IF Swindon Town aren’t to achieve the impossible this season, then they are going to make sure that anyone who watches them in the remaining four games are going to be entertained.
Of course, the play-offs are still within reach according to the calculator, but as we all know football is not about the maths, it is what happens on the pitch and elsewhere.
The win over Brentford was exhilarating. At times the visitors played Mark Cooper’s men off the park with some crisp passing and an exploitation of the flanks but it was the promotion-chasing Bees who went home stung. Yes, they had a men sent off, the wreckless Adam Forshaw was booked twice within two second half minutes for lunging tackles, first on match-winner Louis Thompson and then on Raphael Branco.
That only seemed to galvanise Mark Warburton’s men as they made better use of the space that was available to them.
However, by then they must had got the feeling that Saturday was not going to be their day at the County Ground.
The Bees arrived in Swindon knowing that a win would leave them three points away from the Championship and with how they started they must have thought that they would be in for one heck of a party on Good Friday.
But Swindon found their rhythm and Louis Thompson found Jonathan Douglas half asleep to sneak in and steal the ball to send the Robins in at the interval 1-0 up and that is how it stayed.
Mark Cooper’s side knew that they could have been two to the good, though.
Alan McCormack, the former Town defender who was booed at every opportunity by the home supporters, bundled over Alex Pritchard in the Bees box with 13 minutes on the clock.
The ex-Robin protested his innocence but the card-happy Brendan Malone was having none of it and pointed to the spot.
Up stepped Michael Smith, barracked by some Town fans throughout, and he drilled the ball to David Button’s right, only for the former Tottenham trainee to guess right and palm the ball away.
At the time it appeared a costly miss but it mattered not in the end after Louis Thompson’s intervention gave Town the win.
However, with Peterborough seeing off Coventry City, the gap between Swindon and the Posh remain at seven points as Cooper’s men look on at what might have been this season.
Let’s face it, though, who in August realistically thought come Easter Town would be so close to reaching the lottery of the play-offs? Deep down, not many.
To still even have a modicum of that dream remaining should not go unappreciated.
Cooper’s selection and tactics at times has been questioned by a section of the home fans. Young players who aren’t performing to a level that is beyond their years are heavily criticised and when the results have gone the wrong way some even call for a change at the top.
That is football, you pay your money and you are entitled to your opinion.
Yes, Cooper and his players will know that they could have done certain things differently, but for all the critics there are fans who are willing to give time to this squad, which is gaining vital experience week on week.
As for the game itself, had you been a neutral you wouldn’t have found much better entertainment in League One.
This is not about the neutrals, it is about the Town faithful who turn up every week looking for their side to send them home happy.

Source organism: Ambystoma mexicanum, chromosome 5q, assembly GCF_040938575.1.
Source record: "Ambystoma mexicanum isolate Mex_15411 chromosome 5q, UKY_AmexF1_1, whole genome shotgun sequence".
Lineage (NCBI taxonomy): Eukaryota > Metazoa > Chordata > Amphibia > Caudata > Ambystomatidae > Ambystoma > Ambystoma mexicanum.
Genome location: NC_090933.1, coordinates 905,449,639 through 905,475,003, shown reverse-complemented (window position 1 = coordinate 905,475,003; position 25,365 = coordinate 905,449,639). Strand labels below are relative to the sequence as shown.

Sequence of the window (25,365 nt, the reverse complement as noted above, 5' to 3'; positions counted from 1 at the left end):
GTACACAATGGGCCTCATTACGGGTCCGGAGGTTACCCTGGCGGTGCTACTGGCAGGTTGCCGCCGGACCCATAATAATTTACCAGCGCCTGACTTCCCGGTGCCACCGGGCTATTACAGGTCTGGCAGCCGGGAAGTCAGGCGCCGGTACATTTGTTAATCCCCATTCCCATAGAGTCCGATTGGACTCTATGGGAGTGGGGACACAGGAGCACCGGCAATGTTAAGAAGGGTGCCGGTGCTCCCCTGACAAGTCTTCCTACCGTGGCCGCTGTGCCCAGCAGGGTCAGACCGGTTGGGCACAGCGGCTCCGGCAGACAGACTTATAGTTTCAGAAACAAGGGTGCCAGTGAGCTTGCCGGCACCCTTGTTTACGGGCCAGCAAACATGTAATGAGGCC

It started well with Jay McEveley, who has now gone 118 games without a goal, floating in a teasing free-kick from 25 yards in the second minute which evaded everyone, but this proved a false dawn for Town.
The Griffin Park men had found an area which they could exploit and utilise throughout the opening 45 minutes, the gap between Branco on the left of the defensive trio and, McEveley at left wing-back.
On a sunny afternoon it rained long diagonal balls towards Clayton Donaldson on the right touchline at times.
With no tasked with marking the winger, he was able, on more than one occasion, to cut inside and deliver dangerous crosses for Marcello Trotta.
Gratefully, the Bees’ Italian striker was unable to make the most of the opportunities presented to him, as he either found no way through a solid Swindon central defence or was unable to hit the target when he did.
Then came the moment that gave all Town fans hope - McCormack bundling over Pritchard and the referee pointing to the spot, but Smith’s effort was well saved by Button.
That save seemed to give the Bees belief that it was their day and they would be nearing the dream of the Championship as they pressed to find an opening.
But it was Town’s pressing on the stroke of half-time that proved decisive, as Douglas was caught with the ball under his feet and Louis Thompson ghosted in and slotted home past an unprotected Button.
That blow knocked the stuffing out of Brentford for the start of the second half as they conceded possession too easily allowing Swindon to push for another, but it was not to be.
The visitors regained their composure and they were the ones finding themselves being gifted the ball.
George Saville had only been on the pitch for a matter of minutes when he teed up a shot from 20 yards on the hour mark. Drilling the ball goalwards with his left foot everyone thought that was the moment Brentford would equalise.
However, Wes Foderingham had other ideas.
The young stopper flung himself to the right and pushed the stinging drive away to keep his clean sheet intact.
Brentford continued to search for a leveller in the remaining minutes but they could not find a way through a resolute Swindon defence.
Was the win deserved? Maybe, maybe not, but does it really matter? When people look back at the results of this season they will see Swindon Town 1 Brentford 0.